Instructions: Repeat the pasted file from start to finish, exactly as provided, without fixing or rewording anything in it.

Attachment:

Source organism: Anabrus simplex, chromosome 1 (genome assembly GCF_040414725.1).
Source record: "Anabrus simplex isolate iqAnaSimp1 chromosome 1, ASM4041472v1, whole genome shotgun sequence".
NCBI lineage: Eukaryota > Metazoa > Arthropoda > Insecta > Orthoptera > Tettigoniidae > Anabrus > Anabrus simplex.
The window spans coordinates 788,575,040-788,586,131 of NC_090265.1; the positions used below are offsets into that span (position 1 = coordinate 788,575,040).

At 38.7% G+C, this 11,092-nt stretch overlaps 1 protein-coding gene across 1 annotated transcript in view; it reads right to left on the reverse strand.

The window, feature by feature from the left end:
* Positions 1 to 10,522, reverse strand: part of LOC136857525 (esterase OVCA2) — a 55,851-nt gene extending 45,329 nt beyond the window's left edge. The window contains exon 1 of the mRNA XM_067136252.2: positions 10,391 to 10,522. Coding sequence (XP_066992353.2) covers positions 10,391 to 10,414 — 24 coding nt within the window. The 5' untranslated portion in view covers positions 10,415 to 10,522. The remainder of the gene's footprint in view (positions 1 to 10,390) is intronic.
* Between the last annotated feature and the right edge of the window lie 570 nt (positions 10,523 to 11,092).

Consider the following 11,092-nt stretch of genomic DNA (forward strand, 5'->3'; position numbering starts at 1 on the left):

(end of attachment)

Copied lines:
Source organism: Anabrus simplex, chromosome 1 (genome assembly GCF_040414725.1).
Source record: "Anabrus simplex isolate iqAnaSimp1 chromosome 1, ASM4041472v1, whole genome shotgun sequence".
NCBI lineage: Eukaryota > Metazoa > Arthropoda > Insecta > Orthoptera > Tettigoniidae > Anabrus > Anabrus simplex.
The window spans coordinates 788,575,040-788,586,131 of NC_090265.1; the positions used below are offsets into that span (position 1 = coordinate 788,575,040).

At 38.7% G+C, this 11,092-nt stretch overlaps 1 protein-coding gene across 1 annotated transcript in view; it reads right to left on the reverse strand.

The window, feature by feature from the left end:
* Positions 1 to 10,522, reverse strand: part of LOC136857525 (esterase OVCA2) — a 55,851-nt gene extending 45,329 nt beyond the window's left edge. The window contains exon 1 of the mRNA XM_067136252.2: positions 10,391 to 10,522. Coding sequence (XP_066992353.2) covers positions 10,391 to 10,414 — 24 coding nt within the window. The 5' untranslated portion in view covers positions 10,415 to 10,522. The remainder of the gene's footprint in view (positions 1 to 10,390) is intronic.
* Between the last annotated feature and the right edge of the window lie 570 nt (positions 10,523 to 11,092).

Consider the following 11,092-nt stretch of genomic DNA (forward strand, 5'->3'; position numbering starts at 1 on the left):